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How to call a method in Java

How to call a method in Java

In this post, we will learn how to call a method in Java. This is a useful “chunk” of code that you can call from anywhere else in your program, thus preventing you from needing to write out the same lines of code over and over.

By designing code this way, developers can create far more modular and portable programs and save significant time typing out code.

How to call a method in Java – the basics

To call a method in Java, you type the method’s name, followed by brackets.

For example, the following will call a method called “helloMethod()”:


In order for this to work though, we first need to create our helloMethod() method. We can see what helloMethod might look like, here:

public static void helloMethod() {

    System.out.println("Hello world!");


This code simply prints “Hello world!” to the screen. Therefore, any time we write helloMethod(); in our code, it will show that message to the screen.

If you ever want to change the message being displayed, you will only have to change it once – rather than every single time you used it in the code.

How to create methods in Java

Let’s rewind a moment and take a closer look at the method we created. Why does it look the way it does?

To build a method, we use a number of statements to define that method. In the previous example:

  • Public – Means that the method is accessible to other classes outside of this one
  • Static – Means that the method belongs to the class and not the instance of the class
  • Void – Means that the method does not return a value

If none of that makes any sense to you, don’t worry! Most new developers will be able to use “public static void” for the majority of their methods and won’t have to worry. That said, we’ll address two of these phrases in the coming sections.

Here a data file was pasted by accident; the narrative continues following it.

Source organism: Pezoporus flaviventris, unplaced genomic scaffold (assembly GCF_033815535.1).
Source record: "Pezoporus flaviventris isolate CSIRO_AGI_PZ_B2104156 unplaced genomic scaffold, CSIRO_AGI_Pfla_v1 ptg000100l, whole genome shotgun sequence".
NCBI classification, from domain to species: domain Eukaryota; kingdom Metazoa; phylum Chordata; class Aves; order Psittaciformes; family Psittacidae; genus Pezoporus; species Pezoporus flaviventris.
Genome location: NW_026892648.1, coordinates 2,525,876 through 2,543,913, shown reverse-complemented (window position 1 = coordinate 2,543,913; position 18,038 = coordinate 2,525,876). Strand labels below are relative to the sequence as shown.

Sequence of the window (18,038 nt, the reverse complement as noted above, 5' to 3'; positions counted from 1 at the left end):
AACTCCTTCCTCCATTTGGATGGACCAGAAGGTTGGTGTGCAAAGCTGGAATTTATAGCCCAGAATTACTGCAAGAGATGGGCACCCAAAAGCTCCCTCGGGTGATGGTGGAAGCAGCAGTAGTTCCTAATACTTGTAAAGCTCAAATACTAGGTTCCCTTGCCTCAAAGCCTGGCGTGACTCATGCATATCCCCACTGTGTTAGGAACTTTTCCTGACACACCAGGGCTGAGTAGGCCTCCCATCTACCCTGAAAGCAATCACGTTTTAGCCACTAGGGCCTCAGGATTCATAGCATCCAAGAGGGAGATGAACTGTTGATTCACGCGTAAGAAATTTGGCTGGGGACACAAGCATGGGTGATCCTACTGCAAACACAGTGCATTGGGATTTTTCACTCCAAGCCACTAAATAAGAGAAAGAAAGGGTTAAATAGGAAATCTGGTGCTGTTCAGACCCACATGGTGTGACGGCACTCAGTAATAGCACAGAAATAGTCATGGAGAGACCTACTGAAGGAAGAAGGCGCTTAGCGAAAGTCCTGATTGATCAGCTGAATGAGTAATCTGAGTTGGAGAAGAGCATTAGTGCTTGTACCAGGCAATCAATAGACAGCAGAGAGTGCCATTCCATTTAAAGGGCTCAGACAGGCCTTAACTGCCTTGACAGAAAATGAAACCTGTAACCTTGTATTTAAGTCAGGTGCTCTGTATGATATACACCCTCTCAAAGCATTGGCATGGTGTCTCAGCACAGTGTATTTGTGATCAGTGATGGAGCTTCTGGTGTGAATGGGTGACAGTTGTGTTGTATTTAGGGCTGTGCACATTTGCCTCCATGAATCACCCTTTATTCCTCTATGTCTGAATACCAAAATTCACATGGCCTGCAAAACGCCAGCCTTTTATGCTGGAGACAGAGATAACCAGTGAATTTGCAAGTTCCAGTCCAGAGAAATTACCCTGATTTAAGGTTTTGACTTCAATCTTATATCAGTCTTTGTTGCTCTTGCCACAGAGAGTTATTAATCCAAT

It is considered good practice to name Java methods using “camel case.” As we aren’t allowed spaces, camel case gets around this by capitalizing every word except the first one. Methods should generally be verbs (though I have bent that rule here!).

See also: An introduction to Java syntax for Android development

After we’ve named our method, we use brackets in order to add any arguments. An argument is a variable that we wish to pass from one method to another. Variables are values represented by words. Again, if that’s confusing, then just adding two closed brackets is fine.

You then open the code block using “{“. All the code that follows should be indented, and will be part of the method and will run when you call that method.

How to use arguments when calling a method in Java

As mentioned, we can place arguments inside of the brackets when defining our methods. This allows us to pass variables, and therefore values, between methods.

For example, a “String” is a type of variable that holds alphanumeric characters. We create a string by using the word “String” followed by the name.

Now, whenever we call that method, we need to add the value we want to use in the brackets.

helloClass.helloMethod("Hello there!");

public static void helloMethod(String helloMessage) {



How to call a method from outside the class

A public method is a method that can be called from outside your class. To do this, you use the following syntax:


For example:

class Main {

  public static void main(String[] args) {




class helloClass {

  public static void helloMethod() {

    System.out.println("Hello world!");



However, if we wanted to prevent this from working, we would simply replace the word “public” with the word “private”.

How to return values

Finally, we can return specific values from our methods. Let’s see how this might be used.

Let’s say we decide we want the method to provide our greeting but not display it onto the screen. Thus, we might make the method return a string. To do this, we change the word “void” for the type of variable we want to return, and we add “return value” at the end of the method.

This changes how we call a method in Java, because we can simply insert the name of the method in-line in our code, as though it were a variable:

class Main {

  public static void main(String[] args) {



  public static String helloMethod() {

      return "Hello there!";



If you’re still wondering what all that “static” stuff is about, then we recommend reading up on classes and objects over at the official Java Documentation from Oracle.

Alternatively, why not check out our list of the best places to learn Java. There you will learn about objects, classes, and much more besides!

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